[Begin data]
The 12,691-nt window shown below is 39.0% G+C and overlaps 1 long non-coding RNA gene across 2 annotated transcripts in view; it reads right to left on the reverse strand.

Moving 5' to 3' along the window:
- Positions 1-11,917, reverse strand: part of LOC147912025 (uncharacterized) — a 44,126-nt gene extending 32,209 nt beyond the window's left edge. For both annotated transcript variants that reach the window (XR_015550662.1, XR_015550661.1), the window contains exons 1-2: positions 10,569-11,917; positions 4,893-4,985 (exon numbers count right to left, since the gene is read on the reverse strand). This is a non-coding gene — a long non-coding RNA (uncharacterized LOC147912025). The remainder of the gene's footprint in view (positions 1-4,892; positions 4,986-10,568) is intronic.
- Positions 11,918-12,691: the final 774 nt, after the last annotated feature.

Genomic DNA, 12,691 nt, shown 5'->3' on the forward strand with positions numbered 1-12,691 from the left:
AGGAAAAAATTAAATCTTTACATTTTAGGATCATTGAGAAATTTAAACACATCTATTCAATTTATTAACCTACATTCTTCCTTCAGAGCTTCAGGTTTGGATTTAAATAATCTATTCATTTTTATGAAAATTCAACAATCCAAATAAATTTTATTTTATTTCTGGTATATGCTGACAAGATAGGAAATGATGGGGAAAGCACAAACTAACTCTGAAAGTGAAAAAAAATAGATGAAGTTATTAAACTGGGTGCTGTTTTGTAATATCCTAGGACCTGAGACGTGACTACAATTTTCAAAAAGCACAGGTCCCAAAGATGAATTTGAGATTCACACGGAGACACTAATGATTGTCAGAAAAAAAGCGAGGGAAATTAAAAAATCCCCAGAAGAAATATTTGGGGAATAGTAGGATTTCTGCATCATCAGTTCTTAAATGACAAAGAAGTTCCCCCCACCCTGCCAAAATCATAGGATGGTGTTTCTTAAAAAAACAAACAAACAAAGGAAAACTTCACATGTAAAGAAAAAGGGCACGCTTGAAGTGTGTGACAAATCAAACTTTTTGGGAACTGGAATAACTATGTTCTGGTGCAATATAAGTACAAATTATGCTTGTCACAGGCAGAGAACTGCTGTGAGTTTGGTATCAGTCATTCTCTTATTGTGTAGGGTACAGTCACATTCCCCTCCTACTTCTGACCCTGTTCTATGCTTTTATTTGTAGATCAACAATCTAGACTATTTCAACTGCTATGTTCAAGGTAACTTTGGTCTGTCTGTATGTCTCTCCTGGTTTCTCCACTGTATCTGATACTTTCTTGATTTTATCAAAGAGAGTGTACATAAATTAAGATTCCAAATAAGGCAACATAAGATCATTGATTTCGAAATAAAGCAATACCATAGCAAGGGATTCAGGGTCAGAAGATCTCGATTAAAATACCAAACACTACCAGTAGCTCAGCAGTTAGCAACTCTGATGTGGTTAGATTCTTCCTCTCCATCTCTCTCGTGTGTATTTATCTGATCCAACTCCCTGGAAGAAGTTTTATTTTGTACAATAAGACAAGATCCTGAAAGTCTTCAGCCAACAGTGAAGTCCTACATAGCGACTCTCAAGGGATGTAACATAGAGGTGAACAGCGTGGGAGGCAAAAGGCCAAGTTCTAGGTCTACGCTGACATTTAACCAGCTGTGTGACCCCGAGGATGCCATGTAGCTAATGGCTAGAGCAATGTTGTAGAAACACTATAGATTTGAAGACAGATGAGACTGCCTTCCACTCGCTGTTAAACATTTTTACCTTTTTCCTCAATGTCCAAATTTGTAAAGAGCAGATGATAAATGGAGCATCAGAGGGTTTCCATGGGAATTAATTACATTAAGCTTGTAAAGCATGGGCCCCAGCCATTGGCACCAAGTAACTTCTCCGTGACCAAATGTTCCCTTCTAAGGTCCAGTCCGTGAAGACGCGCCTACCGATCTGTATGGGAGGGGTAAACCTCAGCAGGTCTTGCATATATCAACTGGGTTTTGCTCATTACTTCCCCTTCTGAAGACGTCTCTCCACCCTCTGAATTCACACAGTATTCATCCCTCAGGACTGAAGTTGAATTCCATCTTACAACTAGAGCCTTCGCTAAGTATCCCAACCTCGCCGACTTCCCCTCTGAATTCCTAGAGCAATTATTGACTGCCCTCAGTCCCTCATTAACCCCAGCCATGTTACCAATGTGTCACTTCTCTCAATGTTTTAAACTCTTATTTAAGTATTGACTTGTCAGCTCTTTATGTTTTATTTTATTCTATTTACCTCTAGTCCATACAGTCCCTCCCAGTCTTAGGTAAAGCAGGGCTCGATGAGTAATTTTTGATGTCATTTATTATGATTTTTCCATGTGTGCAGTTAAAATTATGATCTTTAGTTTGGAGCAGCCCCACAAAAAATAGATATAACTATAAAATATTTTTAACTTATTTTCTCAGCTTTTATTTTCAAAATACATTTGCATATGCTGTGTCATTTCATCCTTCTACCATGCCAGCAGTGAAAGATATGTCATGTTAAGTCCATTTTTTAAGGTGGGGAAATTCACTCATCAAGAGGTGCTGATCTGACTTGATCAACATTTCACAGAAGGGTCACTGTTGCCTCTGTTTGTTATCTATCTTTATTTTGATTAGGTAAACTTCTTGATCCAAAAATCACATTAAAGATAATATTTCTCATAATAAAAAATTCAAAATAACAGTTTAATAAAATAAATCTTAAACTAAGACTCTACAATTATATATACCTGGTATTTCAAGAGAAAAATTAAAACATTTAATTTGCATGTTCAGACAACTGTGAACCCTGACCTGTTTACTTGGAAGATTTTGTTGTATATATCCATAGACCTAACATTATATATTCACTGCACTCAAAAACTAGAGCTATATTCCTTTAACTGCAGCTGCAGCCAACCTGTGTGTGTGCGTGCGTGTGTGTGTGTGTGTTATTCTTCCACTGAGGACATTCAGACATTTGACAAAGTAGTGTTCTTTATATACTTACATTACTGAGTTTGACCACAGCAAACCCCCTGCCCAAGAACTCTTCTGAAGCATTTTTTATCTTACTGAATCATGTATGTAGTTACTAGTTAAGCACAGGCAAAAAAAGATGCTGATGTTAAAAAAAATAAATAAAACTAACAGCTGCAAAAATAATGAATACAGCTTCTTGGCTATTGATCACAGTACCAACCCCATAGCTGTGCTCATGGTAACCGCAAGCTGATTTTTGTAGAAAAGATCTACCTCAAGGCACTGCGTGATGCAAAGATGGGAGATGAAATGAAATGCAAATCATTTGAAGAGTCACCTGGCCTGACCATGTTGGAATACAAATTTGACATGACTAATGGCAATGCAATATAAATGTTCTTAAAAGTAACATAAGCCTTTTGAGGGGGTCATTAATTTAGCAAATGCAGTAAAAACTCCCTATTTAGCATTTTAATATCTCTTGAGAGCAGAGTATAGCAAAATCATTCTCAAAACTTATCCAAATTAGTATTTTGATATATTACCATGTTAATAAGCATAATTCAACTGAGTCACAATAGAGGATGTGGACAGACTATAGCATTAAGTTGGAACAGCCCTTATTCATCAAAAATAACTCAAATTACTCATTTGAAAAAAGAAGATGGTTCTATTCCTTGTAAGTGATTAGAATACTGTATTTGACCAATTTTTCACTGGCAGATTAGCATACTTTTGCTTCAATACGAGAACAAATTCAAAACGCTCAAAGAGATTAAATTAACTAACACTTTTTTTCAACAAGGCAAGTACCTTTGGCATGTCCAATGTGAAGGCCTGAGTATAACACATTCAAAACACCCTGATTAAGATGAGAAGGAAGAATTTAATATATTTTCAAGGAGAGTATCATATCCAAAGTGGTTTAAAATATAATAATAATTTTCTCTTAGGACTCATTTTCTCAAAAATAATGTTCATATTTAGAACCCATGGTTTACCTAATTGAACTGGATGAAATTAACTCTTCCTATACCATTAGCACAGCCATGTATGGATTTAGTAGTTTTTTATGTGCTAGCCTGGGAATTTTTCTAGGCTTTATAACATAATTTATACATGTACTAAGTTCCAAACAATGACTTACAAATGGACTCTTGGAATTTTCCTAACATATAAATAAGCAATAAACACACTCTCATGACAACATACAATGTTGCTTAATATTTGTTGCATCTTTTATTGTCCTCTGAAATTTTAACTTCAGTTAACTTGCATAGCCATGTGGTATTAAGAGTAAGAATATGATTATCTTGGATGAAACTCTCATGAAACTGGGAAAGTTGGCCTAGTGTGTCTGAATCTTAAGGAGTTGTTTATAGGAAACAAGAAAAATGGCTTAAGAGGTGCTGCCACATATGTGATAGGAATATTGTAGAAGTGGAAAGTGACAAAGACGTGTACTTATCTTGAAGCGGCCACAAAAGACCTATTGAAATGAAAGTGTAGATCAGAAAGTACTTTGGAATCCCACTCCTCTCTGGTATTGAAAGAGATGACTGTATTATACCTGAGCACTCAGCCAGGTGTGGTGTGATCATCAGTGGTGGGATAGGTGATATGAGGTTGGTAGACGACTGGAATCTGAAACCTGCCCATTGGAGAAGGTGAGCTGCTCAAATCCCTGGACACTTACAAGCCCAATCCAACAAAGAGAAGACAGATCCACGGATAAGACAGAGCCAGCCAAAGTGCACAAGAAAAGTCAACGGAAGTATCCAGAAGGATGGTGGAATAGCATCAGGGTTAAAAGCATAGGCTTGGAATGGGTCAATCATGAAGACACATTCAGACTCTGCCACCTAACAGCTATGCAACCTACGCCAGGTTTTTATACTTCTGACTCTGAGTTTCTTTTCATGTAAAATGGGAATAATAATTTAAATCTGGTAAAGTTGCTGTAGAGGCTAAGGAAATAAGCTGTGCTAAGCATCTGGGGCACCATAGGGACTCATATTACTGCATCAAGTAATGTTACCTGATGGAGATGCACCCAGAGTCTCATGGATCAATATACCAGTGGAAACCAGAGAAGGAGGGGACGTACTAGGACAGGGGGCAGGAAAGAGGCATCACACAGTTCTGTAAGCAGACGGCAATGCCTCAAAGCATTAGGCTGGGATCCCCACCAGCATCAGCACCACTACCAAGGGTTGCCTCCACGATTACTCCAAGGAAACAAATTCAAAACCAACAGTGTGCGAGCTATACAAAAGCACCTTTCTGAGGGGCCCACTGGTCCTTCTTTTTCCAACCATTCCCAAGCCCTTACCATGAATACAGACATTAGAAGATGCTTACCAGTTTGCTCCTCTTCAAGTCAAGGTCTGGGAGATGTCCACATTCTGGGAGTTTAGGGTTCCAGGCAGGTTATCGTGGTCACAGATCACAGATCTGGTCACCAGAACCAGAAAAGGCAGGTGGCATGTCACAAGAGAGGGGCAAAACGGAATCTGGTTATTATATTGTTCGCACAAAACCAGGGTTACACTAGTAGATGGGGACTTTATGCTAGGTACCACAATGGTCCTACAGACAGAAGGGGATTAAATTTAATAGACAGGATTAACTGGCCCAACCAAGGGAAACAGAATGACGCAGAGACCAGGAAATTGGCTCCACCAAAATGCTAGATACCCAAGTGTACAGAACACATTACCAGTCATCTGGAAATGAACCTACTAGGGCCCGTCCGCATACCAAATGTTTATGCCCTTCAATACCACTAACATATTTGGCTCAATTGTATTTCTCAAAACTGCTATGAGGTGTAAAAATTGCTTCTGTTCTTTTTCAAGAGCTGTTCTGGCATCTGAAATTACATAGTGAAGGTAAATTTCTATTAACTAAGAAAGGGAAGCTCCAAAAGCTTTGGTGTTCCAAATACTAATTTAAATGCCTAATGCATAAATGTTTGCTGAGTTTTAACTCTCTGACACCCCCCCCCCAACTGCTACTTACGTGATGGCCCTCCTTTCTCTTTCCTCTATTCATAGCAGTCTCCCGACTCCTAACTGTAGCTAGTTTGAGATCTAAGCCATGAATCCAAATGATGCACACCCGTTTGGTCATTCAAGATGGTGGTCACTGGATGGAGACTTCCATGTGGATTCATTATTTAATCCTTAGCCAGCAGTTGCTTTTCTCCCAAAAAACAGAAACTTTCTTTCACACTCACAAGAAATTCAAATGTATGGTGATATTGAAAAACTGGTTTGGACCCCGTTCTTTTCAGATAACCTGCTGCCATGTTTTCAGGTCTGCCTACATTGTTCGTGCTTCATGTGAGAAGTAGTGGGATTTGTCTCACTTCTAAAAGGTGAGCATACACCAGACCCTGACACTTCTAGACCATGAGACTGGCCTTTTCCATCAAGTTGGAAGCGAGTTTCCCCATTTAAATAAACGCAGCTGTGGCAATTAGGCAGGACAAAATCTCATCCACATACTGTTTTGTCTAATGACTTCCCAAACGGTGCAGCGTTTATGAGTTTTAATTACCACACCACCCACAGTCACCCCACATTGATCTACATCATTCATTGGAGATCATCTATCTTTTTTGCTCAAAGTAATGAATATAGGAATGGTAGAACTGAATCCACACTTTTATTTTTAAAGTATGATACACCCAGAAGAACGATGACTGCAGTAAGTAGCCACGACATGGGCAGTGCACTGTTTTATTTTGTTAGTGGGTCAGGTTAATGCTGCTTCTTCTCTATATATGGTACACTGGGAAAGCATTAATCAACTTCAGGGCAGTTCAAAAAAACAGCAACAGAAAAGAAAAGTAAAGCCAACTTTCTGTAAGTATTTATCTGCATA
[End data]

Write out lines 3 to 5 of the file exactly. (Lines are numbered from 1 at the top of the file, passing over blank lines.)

- Positions 1-11,917, reverse strand: part of LOC147912025 (uncharacterized) — a 44,126-nt gene extending 32,209 nt beyond the window's left edge. For both annotated transcript variants that reach the window (XR_015550662.1, XR_015550661.1), the window contains exons 1-2: positions 10,569-11,917; positions 4,893-4,985 (exon numbers count right to left, since the gene is read on the reverse strand). This is a non-coding gene — a long non-coding RNA (uncharacterized LOC147912025). The remainder of the gene's footprint in view (positions 1-4,892; positions 4,986-10,568) is intronic.
- Positions 11,918-12,691: the final 774 nt, after the last annotated feature.

Genomic DNA, 12,691 nt, shown 5'->3' on the forward strand with positions numbered 1-12,691 from the left: